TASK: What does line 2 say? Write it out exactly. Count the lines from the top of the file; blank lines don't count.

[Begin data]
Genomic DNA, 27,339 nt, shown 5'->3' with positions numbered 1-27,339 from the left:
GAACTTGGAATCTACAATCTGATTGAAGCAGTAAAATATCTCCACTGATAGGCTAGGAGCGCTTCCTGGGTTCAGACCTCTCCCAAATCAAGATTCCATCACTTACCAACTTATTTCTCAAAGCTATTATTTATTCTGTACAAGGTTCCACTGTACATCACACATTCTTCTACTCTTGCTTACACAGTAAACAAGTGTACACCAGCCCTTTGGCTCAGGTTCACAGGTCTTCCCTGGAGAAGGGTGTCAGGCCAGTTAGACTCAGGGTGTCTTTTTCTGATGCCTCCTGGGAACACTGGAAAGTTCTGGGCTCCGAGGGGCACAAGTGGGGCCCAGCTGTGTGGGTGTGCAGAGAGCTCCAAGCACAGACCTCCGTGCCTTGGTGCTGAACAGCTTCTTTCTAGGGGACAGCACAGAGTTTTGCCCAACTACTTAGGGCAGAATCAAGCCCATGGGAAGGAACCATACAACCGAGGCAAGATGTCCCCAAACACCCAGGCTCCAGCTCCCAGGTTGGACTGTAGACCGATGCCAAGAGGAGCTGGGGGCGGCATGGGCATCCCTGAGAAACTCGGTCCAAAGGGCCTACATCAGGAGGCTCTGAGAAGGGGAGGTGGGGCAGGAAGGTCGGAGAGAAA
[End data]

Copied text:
GAACTTGGAATCTACAATCTGATTGAAGCAGTAAAATATCTCCACTGATAGGCTAGGAGCGCTTCCTGGGTTCAGACCTCTCCCAAATCAAGATTCCATCACTTACCAACTTATTTCTCAAAGCTATTATTTATTCTGTACAAGGTTCCACTGTACATCACACATTCTTCTACTCTTGCTTACACAGTAAACAAGTGTACACCAGCCCTTTGGCTCAGGTTCACAGGTCTTCCCTGGAGAAGGGTGTCAGGCCAGTTAGACTCAGGGTGTCTTTTTCTGATGCCTCCTGGGAACACTGGAAAGTTCTGGGCTCCGAGGGGCACAAGTGGGGCCCAGCTGTGTGGGTGTGCAGAGAGCTCCAAGCACAGACCTCCGTGCCTTGGTGCTGAACAGCTTCTTTCTAGGGGACAGCACAGAGTTTTGCCCAACTACTTAGGGCAGAATCAAGCCCATGGGAAGGAACCATACAACCGAGGCAAGATGTCCCCAAACACCCAGGCTCCAGCTCCCAGGTTGGACTGTAGACCGATGCCAAGAGGAGCTGGGGGCGGCATGGGCATCCCTGAGAAACTCGGTCCAAAGGGCCTACATCAGGAGGCTCTGAGAAGGGGAGGTGGGGCAGGAAGGTCGGAGAGAAA